Things Every Programmer Should Know: $22, #23, #24

Here are the 97 Things Every Programmer Should Know project, pearls of wisdom for programmers collected from leading practitioners, published by O'Reilly (license link).

You can go to read the previous very interesting points #19, #20, #21.

22. Do Lots of Deliberate Practice by Jon Jagger

Deliberate practice is not simply performing a task. If you ask yourself "Why am I performing this task?" and your answer is "To complete the task," then you're not doing deliberate practice.
You do deliberate practice to improve your ability to perform a task. It's about skill and technique. Deliberate practice means repetition. It means performing the task with the aim of increasing your mastery of one or more aspects of the task. It means repeating the repetition. Slowly, over and over again. Until you achieve your desired level of mastery. You do deliberate practice to master the task not to complete the task.
The principal aim of paid development is to finish a product whereas the principal aim of deliberate practice is to improve your performance. They are not the same. Ask yourself, how much of your time do you spend developing someone else's product? How much developing yourself?
How much deliberate practice does it take to acquire expertise?
  • Peter Norvig writes that "It may be that 10,000 hours [...] is the magic number."
  • In Leading Lean Software Development Mary Poppendieck notes that "It takes elite performers a minimum of 10,000 hours of deliberate focused practice to become experts."
The expertise arrives gradually over time — not all at once in the 10,000th hour! Nevertheless, 10,000 hours is a lot: about 20 hours per week for 10 years. Given this level of commitment you might be worrying that you're just not expert material. You are. Greatness is largely a matter of conscious choice. Your choice. Research over the last two decades has shown the main factor in acquiring expertise is time spent doing deliberate practice. Innate ability is not the main factor.
  • Mary: "There is broad consensus among researchers of expert performance that inborn talent does not account for much more than a threshold; you have to have a minimum amount of natural ability to get started in a sport or profession. After that, the people who excel are the ones who work the hardest."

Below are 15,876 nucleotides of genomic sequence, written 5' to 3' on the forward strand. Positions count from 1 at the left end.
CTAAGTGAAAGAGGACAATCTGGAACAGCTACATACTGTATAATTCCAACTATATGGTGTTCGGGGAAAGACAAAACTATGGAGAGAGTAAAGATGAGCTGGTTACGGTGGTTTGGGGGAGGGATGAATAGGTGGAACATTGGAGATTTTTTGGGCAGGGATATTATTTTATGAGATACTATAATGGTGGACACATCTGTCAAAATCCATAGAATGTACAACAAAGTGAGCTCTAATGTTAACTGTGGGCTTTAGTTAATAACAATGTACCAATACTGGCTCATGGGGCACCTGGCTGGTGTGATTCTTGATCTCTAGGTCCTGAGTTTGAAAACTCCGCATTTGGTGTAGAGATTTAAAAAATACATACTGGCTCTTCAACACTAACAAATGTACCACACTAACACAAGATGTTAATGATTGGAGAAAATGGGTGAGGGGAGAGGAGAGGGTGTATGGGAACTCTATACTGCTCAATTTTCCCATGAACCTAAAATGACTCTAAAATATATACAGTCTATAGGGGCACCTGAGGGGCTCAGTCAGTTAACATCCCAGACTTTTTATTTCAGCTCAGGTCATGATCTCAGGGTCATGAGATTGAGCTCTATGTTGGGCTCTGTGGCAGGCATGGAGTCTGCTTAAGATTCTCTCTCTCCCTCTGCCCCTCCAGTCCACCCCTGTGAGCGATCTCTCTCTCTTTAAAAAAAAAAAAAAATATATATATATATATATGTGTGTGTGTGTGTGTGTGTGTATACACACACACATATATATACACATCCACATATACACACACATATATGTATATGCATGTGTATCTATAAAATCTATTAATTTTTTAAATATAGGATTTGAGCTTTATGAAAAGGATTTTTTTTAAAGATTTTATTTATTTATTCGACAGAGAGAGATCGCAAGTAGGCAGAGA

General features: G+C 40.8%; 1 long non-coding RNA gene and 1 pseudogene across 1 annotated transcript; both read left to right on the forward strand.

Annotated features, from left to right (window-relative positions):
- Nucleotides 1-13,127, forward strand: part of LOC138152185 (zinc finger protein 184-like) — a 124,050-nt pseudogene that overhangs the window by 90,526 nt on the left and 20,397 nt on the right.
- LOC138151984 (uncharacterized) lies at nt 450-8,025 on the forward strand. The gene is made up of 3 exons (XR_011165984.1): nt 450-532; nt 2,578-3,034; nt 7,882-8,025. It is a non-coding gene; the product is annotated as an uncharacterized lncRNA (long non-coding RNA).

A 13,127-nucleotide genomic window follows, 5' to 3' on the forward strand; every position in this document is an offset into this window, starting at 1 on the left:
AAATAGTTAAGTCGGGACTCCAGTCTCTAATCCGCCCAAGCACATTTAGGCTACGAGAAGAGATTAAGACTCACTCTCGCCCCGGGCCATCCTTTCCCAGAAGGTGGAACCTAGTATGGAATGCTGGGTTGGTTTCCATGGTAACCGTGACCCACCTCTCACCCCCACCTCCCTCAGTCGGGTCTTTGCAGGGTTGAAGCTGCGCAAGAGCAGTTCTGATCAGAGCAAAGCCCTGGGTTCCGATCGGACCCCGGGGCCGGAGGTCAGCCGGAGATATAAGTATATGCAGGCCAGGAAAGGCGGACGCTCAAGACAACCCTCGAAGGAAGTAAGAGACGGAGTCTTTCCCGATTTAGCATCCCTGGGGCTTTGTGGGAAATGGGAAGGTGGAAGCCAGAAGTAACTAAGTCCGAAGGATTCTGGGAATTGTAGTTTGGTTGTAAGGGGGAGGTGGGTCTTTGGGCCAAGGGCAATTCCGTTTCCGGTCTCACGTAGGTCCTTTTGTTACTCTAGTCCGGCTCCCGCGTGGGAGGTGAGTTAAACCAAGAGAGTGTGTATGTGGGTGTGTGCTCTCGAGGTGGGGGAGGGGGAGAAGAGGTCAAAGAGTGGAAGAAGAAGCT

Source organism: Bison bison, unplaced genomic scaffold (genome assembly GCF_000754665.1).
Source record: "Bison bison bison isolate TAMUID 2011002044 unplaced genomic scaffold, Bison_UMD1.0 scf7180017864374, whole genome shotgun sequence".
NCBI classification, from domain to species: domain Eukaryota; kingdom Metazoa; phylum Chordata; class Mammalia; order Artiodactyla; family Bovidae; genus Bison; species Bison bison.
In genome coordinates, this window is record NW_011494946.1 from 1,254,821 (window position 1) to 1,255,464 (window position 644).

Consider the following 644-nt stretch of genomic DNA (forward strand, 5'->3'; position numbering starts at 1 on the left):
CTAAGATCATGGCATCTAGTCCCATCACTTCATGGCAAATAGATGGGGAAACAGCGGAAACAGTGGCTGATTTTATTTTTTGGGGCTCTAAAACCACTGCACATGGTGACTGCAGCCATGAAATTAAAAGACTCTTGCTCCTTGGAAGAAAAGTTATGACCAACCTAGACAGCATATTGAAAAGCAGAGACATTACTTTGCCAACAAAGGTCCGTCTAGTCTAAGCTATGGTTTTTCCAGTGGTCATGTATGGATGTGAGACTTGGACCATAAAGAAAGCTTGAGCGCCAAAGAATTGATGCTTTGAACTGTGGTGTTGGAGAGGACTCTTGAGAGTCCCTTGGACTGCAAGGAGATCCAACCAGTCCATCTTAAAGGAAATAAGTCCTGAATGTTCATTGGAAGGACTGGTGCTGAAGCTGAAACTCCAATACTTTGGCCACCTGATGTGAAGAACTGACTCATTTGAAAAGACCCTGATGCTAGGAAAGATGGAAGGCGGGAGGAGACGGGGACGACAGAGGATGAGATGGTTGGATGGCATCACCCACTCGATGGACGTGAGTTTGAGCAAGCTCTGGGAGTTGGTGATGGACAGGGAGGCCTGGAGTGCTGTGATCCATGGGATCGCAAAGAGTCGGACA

There is little point deliberately practicing something you are already an expert at. Deliberate practice means practicing something you are not good at.
  • Peter: "The key [to developing expertise] is deliberative practice: not just doing it again and again, but challenging yourself with a task that is just beyond your current ability, trying it, analyzing your performance while and after doing it, and correcting any mistakes."
  • Mary: "Deliberate practice does not mean doing what you are good at; it means challenging yourself, doing what you are not good at. So it's not necessarily fun."
Deliberate practice is about learning. About learning that changes you; learning that changes your behavior. Good luck.

23. Domain-Specific Languages by Michael Hunger

Whenever you listen to a discussion by experts in any domain, be it chess players, kindergarten teachers, or insurance agents, you'll notice that their vocabulary is quite different from everyday language. That's part of what domain-specific languages (DSLs) are about: A specific domain has a specialized vocabulary to describe the things that are particular to that domain.

In the world of software, DSLs are about executable expressions in a language specific to a domain with limited vocabulary and grammar that is readable, understandable, and — hopefully — writable by domain experts. DSLs targeted at software developers or scientists have been around for a long time. For example, the Unix 'little languages' found in configuration files and the languages created with the power of LISP macros are some of the older examples.

DSLs are commonly classified as either internal or external:

  • Internal DSLs are written in a general purpose programming language whose syntax has been bent to look much more like natural language. This is easier for languages that offer more syntactic sugar and formatting possibilities (e.g., Ruby and Scala) than it is for others that do not (e.g., Java). Most internal DSLs wrap existing APIs, libraries, or business code and provide a wrapper for less mind-bending access to the functionality. They are directly executable by just running them. Depending on the implementation and the domain, they are used to build data structures, define dependencies, run processes or tasks, communicate with other systems, or validate user input. The syntax of an internal DSL is constrained by the host language. There are many patterns — e.g., expression builder, method chaining, and annotation — that can help you to bend the host language to your DSL. If the host language doesn't require recompilation, an internal DSL can be developed quite quickly working side by side with a domain expert.